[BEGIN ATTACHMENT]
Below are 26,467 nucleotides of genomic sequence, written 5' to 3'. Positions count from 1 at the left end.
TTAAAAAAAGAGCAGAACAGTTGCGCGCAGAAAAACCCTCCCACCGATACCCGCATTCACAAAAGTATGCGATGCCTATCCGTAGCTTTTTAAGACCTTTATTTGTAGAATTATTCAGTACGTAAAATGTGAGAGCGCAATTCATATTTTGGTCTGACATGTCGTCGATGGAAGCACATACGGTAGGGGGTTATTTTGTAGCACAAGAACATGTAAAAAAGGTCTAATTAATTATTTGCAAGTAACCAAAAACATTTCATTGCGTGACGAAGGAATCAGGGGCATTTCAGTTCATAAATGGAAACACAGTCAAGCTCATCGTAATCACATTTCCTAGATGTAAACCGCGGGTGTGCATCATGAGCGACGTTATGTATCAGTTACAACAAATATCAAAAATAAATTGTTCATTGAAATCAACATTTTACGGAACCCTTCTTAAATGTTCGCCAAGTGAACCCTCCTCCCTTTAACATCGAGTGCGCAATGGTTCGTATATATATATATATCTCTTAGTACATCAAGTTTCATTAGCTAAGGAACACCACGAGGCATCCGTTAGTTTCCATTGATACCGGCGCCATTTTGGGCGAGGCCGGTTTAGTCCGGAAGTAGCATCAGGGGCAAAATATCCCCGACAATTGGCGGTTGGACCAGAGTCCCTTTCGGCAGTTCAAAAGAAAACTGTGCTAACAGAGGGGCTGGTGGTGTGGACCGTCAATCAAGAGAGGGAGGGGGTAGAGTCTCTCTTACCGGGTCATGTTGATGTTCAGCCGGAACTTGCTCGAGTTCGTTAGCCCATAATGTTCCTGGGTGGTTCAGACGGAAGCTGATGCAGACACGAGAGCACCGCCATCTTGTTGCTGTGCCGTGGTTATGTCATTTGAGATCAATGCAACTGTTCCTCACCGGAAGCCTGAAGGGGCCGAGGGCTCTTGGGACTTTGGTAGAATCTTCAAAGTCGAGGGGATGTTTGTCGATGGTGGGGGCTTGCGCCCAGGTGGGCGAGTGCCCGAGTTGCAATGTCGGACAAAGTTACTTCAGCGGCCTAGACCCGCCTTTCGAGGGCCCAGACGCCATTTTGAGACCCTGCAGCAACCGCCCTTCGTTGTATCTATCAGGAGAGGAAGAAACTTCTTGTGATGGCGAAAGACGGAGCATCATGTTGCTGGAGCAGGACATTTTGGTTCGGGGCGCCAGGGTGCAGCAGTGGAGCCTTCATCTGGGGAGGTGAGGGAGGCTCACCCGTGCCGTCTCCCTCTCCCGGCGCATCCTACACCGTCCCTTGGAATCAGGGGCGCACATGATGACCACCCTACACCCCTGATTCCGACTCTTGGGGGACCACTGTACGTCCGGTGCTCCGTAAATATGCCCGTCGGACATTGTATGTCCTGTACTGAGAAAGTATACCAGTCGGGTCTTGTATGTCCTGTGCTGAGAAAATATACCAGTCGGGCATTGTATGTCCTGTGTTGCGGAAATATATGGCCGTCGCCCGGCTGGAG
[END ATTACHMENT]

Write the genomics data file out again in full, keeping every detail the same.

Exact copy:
Below are 26,467 nucleotides of genomic sequence, written 5' to 3'. Positions count from 1 at the left end.
TTAAAAAAAGAGCAGAACAGTTGCGCGCAGAAAAACCCTCCCACCGATACCCGCATTCACAAAAGTATGCGATGCCTATCCGTAGCTTTTTAAGACCTTTATTTGTAGAATTATTCAGTACGTAAAATGTGAGAGCGCAATTCATATTTTGGTCTGACATGTCGTCGATGGAAGCACATACGGTAGGGGGTTATTTTGTAGCACAAGAACATGTAAAAAAGGTCTAATTAATTATTTGCAAGTAACCAAAAACATTTCATTGCGTGACGAAGGAATCAGGGGCATTTCAGTTCATAAATGGAAACACAGTCAAGCTCATCGTAATCACATTTCCTAGATGTAAACCGCGGGTGTGCATCATGAGCGACGTTATGTATCAGTTACAACAAATATCAAAAATAAATTGTTCATTGAAATCAACATTTTACGGAACCCTTCTTAAATGTTCGCCAAGTGAACCCTCCTCCCTTTAACATCGAGTGCGCAATGGTTCGTATATATATATATATCTCTTAGTACATCAAGTTTCATTAGCTAAGGAACACCACGAGGCATCCGTTAGTTTCCATTGATACCGGCGCCATTTTGGGCGAGGCCGGTTTAGTCCGGAAGTAGCATCAGGGGCAAAATATCCCCGACAATTGGCGGTTGGACCAGAGTCCCTTTCGGCAGTTCAAAAGAAAACTGTGCTAACAGAGGGGCTGGTGGTGTGGACCGTCAATCAAGAGAGGGAGGGGGTAGAGTCTCTCTTACCGGGTCATGTTGATGTTCAGCCGGAACTTGCTCGAGTTCGTTAGCCCATAATGTTCCTGGGTGGTTCAGACGGAAGCTGATGCAGACACGAGAGCACCGCCATCTTGTTGCTGTGCCGTGGTTATGTCATTTGAGATCAATGCAACTGTTCCTCACCGGAAGCCTGAAGGGGCCGAGGGCTCTTGGGACTTTGGTAGAATCTTCAAAGTCGAGGGGATGTTTGTCGATGGTGGGGGCTTGCGCCCAGGTGGGCGAGTGCCCGAGTTGCAATGTCGGACAAAGTTACTTCAGCGGCCTAGACCCGCCTTTCGAGGGCCCAGACGCCATTTTGAGACCCTGCAGCAACCGCCCTTCGTTGTATCTATCAGGAGAGGAAGAAACTTCTTGTGATGGCGAAAGACGGAGCATCATGTTGCTGGAGCAGGACATTTTGGTTCGGGGCGCCAGGGTGCAGCAGTGGAGCCTTCATCTGGGGAGGTGAGGGAGGCTCACCCGTGCCGTCTCCCTCTCCCGGCGCATCCTACACCGTCCCTTGGAATCAGGGGCGCACATGATGACCACCCTACACCCCTGATTCCGACTCTTGGGGGACCACTGTACGTCCGGTGCTCCGTAAATATGCCCGTCGGACATTGTATGTCCTGTACTGAGAAAGTATACCAGTCGGGTCTTGTATGTCCTGTGCTGAGAAAATATACCAGTCGGGCATTGTATGTCCTGTGTTGCGGAAATATATGGCCGTCGCCCGGCTGGAG